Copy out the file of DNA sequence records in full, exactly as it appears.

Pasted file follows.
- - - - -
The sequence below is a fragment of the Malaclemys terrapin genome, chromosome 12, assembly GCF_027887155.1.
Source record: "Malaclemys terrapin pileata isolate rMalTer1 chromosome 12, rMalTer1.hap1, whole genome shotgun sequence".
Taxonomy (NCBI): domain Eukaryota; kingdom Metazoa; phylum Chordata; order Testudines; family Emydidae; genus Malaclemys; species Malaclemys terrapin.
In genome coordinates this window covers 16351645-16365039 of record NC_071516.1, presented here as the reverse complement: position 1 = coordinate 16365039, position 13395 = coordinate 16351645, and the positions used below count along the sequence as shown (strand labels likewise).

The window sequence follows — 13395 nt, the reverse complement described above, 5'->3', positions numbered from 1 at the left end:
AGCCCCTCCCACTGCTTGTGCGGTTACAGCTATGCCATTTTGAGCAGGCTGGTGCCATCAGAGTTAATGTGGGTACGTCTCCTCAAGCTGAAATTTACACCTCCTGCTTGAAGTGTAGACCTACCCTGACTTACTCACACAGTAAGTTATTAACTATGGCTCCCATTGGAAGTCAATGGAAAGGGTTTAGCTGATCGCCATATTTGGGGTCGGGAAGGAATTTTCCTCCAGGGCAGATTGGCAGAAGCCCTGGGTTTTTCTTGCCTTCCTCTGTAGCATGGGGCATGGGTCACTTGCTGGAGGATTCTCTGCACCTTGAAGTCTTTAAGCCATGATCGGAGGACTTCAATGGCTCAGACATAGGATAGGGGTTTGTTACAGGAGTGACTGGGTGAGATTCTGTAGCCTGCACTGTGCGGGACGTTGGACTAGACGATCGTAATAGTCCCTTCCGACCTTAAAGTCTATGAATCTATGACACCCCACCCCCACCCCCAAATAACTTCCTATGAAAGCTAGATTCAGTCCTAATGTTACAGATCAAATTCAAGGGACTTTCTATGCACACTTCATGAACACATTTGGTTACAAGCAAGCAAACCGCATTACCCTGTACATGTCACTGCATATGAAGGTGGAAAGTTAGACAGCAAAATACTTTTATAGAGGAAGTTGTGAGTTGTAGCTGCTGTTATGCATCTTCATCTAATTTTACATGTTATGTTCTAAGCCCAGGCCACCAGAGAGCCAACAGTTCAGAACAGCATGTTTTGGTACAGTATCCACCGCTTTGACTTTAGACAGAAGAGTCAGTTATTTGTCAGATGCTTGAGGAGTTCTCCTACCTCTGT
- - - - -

The sequence below is a fragment of the Malaclemys terrapin genome, chromosome 12, assembly GCF_027887155.1.
Source record: "Malaclemys terrapin pileata isolate rMalTer1 chromosome 12, rMalTer1.hap1, whole genome shotgun sequence".
Taxonomy (NCBI): domain Eukaryota; kingdom Metazoa; phylum Chordata; order Testudines; family Emydidae; genus Malaclemys; species Malaclemys terrapin.
In genome coordinates this window covers 16351645-16365039 of record NC_071516.1, presented here as the reverse complement: position 1 = coordinate 16365039, position 13395 = coordinate 16351645, and the positions used below count along the sequence as shown (strand labels likewise).

The window sequence follows — 13395 nt, the reverse complement described above, 5'->3', positions numbered from 1 at the left end:
AGCCCCTCCCACTGCTTGTGCGGTTACAGCTATGCCATTTTGAGCAGGCTGGTGCCATCAGAGTTAATGTGGGTACGTCTCCTCAAGCTGAAATTTACACCTCCTGCTTGAAGTGTAGACCTACCCTGACTTACTCACACAGTAAGTTATTAACTATGGCTCCCATTGGAAGTCAATGGAAAGGGTTTAGCTGATCGCCATATTTGGGGTCGGGAAGGAATTTTCCTCCAGGGCAGATTGGCAGAAGCCCTGGGTTTTTCTTGCCTTCCTCTGTAGCATGGGGCATGGGTCACTTGCTGGAGGATTCTCTGCACCTTGAAGTCTTTAAGCCATGATCGGAGGACTTCAATGGCTCAGACATAGGATAGGGGTTTGTTACAGGAGTGACTGGGTGAGATTCTGTAGCCTGCACTGTGCGGGACGTTGGACTAGACGATCGTAATAGTCCCTTCCGACCTTAAAGTCTATGAATCTATGACACCCCACCCCCACCCCCAAATAACTTCCTATGAAAGCTAGATTCAGTCCTAATGTTACAGATCAAATTCAAGGGACTTTCTATGCACACTTCATGAACACATTTGGTTACAAGCAAGCAAACCGCATTACCCTGTACATGTCACTGCATATGAAGGTGGAAAGTTAGACAGCAAAATACTTTTATAGAGGAAGTTGTGAGTTGTAGCTGCTGTTATGCATCTTCATCTAATTTTACATGTTATGTTCTAAGCCCAGGCCACCAGAGAGCCAACAGTTCAGAACAGCATGTTTTGGTACAGTATCCACCGCTTTGACTTTAGACAGAAGAGTCAGTTATTTGTCAGATGCTTGAGGAGTTCTCCTACCTCTGT